We are about to get a public option on health care, an idea so incontrovertibly great that it ought to be extended to other fields. The government simply provides more choice and more competition.
There are already public options for mail delivery and mass transit — the United States Postal Service and Amtrak. Sure, those entities do under-perform the private alternatives, such as FedEx and Greyhound. But at least the public option is supported by monopolistic laws preventing direct competition! No private party can deliver regular mail or run trains, even if they could do it for cheaper. We want public options to have some advantages, don’t we? If they didn’t have any legal advantages over private competitors and were intended to be self-sustaining, we might as well offer them as another private option! That’s just silly.
America has a long and proud tradition of public options. Did you know that one of the first states, Connecticut, used to have a public option in religion?
From 1636 till 1818, the Congregational Church was the state’s established church. By default, you attended and tithed to that public church, but it was not always mandatory. You could opt out of the Congregational Church. Under the Act of Toleration of 1708, you just had to declare yourself a member of a different religion and then you could attend the other church. Did you still have to pay to support Congregational Church ministers? Well, sure! It was a public option, you know, and we all pay our fair share for the public option — just like the public option on education. You can send your kids to any school you like, but we all must pay our share for public schools.
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Over time, Connecticut even granted certain exceptions. Episcopalians could opt out of paying taxes to support the Congregational Church starting in 1727. Baptists and Quakers could do so in 1729. As long as you were on the short list of approved alternate religions, and you could prove you were supporting other ministers, you could opt out of the religious public option. Easy.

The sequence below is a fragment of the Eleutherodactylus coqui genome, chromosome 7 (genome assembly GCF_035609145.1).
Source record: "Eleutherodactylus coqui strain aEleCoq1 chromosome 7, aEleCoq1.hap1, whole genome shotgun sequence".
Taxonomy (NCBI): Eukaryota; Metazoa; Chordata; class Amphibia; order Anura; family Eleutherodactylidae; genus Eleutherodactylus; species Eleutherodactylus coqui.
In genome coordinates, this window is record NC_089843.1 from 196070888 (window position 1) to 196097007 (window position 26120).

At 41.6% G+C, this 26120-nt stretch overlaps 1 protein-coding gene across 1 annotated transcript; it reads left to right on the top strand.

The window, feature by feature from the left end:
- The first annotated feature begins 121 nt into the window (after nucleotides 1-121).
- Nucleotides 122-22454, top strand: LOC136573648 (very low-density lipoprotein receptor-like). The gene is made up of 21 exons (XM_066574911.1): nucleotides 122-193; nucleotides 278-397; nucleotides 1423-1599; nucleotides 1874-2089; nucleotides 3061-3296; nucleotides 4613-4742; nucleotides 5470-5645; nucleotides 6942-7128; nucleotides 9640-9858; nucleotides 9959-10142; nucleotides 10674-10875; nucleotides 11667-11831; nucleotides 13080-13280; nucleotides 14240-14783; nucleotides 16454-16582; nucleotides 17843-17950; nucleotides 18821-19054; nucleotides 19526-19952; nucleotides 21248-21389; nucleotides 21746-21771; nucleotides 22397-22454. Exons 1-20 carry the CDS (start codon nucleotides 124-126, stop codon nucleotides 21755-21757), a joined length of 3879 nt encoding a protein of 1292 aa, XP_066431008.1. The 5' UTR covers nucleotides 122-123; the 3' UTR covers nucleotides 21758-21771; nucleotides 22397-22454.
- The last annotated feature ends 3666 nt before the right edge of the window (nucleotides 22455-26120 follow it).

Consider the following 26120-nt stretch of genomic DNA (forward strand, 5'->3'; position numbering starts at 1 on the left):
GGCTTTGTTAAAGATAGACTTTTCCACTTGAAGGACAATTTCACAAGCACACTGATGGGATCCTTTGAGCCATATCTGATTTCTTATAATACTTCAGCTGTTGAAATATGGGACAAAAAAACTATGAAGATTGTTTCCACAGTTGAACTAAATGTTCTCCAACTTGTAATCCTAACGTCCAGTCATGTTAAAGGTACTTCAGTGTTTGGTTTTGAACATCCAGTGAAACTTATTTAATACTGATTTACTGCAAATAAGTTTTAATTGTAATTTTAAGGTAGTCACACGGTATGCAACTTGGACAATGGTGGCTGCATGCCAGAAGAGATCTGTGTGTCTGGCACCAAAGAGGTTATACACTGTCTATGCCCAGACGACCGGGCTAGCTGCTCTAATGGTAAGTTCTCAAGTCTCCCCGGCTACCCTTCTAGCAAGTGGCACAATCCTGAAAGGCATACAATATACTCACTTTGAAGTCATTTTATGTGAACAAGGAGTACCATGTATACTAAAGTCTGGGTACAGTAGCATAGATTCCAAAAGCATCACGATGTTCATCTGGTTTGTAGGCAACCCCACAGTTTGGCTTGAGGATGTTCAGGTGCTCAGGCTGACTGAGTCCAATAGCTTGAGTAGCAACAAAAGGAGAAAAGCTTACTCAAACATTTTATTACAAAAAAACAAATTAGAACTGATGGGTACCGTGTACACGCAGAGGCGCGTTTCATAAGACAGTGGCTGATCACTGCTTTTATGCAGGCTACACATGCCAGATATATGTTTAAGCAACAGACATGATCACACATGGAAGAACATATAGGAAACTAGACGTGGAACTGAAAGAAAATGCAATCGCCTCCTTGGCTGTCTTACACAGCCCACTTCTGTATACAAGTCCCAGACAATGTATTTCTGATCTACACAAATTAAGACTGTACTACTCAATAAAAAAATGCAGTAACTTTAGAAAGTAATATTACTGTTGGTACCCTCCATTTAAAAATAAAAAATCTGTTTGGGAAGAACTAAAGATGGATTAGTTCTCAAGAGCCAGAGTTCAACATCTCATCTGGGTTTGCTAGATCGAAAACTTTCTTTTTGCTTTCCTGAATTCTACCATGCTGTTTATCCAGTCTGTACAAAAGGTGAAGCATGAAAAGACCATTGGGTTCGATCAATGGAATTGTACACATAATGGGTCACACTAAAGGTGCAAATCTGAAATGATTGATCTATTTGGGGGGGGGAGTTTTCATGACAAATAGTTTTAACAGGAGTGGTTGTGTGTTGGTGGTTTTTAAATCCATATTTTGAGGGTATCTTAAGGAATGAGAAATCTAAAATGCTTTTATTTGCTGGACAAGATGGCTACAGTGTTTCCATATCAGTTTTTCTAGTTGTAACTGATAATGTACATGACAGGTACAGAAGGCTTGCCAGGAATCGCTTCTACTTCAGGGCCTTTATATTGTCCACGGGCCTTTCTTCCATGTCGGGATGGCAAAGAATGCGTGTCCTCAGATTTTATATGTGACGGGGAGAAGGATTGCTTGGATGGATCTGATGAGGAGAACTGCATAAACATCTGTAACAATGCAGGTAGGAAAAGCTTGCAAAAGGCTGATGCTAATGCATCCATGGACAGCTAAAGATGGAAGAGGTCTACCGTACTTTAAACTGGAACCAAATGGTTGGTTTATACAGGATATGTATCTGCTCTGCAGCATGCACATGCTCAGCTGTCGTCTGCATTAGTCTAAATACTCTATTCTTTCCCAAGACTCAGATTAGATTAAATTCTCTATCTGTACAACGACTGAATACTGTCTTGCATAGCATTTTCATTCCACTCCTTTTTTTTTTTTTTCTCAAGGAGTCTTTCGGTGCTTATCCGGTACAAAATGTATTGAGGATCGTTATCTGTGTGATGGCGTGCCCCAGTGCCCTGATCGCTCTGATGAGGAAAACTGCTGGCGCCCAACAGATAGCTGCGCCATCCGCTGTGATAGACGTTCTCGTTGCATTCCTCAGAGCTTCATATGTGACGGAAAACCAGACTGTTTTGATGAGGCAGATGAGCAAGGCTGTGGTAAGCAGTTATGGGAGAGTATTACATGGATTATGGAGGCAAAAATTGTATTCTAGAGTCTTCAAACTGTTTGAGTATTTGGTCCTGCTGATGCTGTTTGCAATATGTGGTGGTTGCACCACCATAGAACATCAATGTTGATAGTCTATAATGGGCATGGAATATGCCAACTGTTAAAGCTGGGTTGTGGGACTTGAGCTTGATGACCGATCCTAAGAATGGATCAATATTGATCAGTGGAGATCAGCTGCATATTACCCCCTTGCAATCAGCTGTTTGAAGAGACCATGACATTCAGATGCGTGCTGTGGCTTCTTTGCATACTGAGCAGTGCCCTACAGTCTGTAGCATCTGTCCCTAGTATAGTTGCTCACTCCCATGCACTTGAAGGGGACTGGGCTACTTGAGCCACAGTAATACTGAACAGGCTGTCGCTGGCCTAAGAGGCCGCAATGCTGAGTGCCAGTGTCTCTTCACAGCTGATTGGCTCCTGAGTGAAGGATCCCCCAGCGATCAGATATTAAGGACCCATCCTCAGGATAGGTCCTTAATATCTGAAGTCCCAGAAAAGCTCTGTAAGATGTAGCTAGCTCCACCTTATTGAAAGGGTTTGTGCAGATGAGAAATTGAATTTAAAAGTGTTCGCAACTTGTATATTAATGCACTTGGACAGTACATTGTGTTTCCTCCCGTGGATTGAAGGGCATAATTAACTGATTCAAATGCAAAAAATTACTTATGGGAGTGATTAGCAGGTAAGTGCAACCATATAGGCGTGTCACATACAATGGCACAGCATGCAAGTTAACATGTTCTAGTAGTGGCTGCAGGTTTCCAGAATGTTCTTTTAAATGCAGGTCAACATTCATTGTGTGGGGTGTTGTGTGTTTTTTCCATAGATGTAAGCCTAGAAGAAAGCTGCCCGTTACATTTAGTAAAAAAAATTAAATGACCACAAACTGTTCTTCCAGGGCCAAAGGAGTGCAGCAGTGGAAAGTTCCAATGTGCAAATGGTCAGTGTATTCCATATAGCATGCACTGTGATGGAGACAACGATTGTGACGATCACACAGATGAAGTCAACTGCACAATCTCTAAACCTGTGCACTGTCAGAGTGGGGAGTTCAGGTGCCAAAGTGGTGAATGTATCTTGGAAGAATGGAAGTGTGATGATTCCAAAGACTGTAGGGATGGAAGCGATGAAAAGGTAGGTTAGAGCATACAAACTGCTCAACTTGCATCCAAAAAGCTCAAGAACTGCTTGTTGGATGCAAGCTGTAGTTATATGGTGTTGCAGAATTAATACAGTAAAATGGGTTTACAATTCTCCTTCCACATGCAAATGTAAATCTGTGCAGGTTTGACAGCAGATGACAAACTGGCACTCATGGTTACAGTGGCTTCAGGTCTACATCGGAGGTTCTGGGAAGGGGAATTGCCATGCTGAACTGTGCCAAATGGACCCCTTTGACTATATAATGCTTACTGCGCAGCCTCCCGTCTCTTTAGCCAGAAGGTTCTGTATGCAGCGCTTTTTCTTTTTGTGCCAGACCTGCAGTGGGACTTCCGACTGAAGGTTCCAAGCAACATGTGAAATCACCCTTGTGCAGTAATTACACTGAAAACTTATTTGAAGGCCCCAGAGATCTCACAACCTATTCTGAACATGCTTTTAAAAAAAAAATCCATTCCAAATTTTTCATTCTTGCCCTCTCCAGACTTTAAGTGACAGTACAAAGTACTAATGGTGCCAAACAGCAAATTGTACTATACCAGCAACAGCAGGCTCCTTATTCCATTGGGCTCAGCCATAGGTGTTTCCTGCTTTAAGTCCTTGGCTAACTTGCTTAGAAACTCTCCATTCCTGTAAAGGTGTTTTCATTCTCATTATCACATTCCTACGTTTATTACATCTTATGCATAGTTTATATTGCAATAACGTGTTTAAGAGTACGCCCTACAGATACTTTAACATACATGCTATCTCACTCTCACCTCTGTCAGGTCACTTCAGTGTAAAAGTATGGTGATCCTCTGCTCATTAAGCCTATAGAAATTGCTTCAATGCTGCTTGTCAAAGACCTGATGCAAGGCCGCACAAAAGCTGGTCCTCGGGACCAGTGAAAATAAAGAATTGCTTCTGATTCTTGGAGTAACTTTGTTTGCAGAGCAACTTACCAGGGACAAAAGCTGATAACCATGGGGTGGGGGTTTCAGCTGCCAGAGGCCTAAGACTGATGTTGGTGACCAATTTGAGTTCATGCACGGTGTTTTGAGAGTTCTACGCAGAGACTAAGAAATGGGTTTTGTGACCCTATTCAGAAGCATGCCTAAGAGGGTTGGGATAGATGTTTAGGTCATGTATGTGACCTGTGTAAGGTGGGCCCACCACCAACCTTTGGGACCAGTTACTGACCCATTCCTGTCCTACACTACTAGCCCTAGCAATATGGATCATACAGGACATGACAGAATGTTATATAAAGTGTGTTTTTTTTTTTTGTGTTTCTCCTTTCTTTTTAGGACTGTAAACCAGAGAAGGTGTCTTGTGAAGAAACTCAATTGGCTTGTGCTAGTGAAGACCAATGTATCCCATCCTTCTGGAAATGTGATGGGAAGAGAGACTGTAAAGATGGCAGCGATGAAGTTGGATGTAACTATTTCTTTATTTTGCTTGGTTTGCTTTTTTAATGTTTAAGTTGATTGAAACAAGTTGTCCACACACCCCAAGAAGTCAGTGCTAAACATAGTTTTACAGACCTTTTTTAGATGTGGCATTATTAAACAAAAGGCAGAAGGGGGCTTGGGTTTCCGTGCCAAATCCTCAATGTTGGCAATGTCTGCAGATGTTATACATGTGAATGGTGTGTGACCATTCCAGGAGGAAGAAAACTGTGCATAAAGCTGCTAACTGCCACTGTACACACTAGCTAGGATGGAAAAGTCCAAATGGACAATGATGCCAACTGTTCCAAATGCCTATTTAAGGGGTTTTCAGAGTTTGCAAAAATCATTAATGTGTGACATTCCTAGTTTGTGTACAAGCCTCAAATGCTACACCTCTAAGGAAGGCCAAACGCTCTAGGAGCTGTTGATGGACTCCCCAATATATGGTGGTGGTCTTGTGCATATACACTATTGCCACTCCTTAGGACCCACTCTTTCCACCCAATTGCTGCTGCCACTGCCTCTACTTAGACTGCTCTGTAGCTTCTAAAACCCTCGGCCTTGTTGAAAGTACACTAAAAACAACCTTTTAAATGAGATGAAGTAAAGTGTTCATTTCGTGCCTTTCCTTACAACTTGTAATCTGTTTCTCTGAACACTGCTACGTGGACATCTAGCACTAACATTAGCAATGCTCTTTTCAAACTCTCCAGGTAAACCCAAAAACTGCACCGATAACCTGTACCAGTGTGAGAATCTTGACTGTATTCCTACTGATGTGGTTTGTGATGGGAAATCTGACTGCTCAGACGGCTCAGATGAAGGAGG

You might have noticed what you assumed was a typo above. A state church in 1818 — when the Bill of Rights, whose very first amendment separated church and state, had already been in effect for nearly three decades?
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That is no typo. The Bill of Rights, like the rest of the Constitution, serves as a guideline and a goal, not as a blind, mindless restriction on the government’s ability to provide for the well-being of its citizens!
With enough time to properly plan a transition, in 1818 Connecticut removed the public option and moved closer to compliance with the First Amendment by issuing a new state constitution. Sure, it still explicitly favored Christianity, but it was a step in the right direction. By 1843, Connecticut had even recognized that Jews have a right to worship. Talk about progress!
The only conclusion one can reach from all this is public options are of course a great idea. They should also be applied to sports.
Sports and health care? Are the two even comparable in terms of impact on the economy?
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They are. We pay about as much for health insurance as we do for sports. Health insurance companies had total revenue of $405 billion in 2007, according to the Highline Data Health Industry Aggregate. Total sports revenue, including the NBA, NFL, NHL, MBA and golf, are now around $400 billion a year, according to Plunkett Research, Ltd.
And not just revenue, but the same arguments about rising costs of health care apply to sports. Just try to get Knicks tickets for the whole family without selling a kidney.
Sure, fans currently have a choice about which team to follow, but why not offer a government-funded one, just as an extra option? Consider the Federal Bureaucrats as a new NBA team.
The ‘Crats would offer equal NBA access to all. Your grandmother could play point guard and your toddler could play center. The coach would be a former Goldman Sachs partner and only the top lobbyists and political fundraisers would be allowed in the locker room.
And if Shaquille O’Neal finds himself with a decided advantage over a two-year-old, or Kobe Bryant keeps swiping the ball from Grandma, that’s where we call foul, and that’s where the true advantage of a public option comes into play:
We own the referees.
This originally appeared in the Fairfield Weekly.
August 27, 2009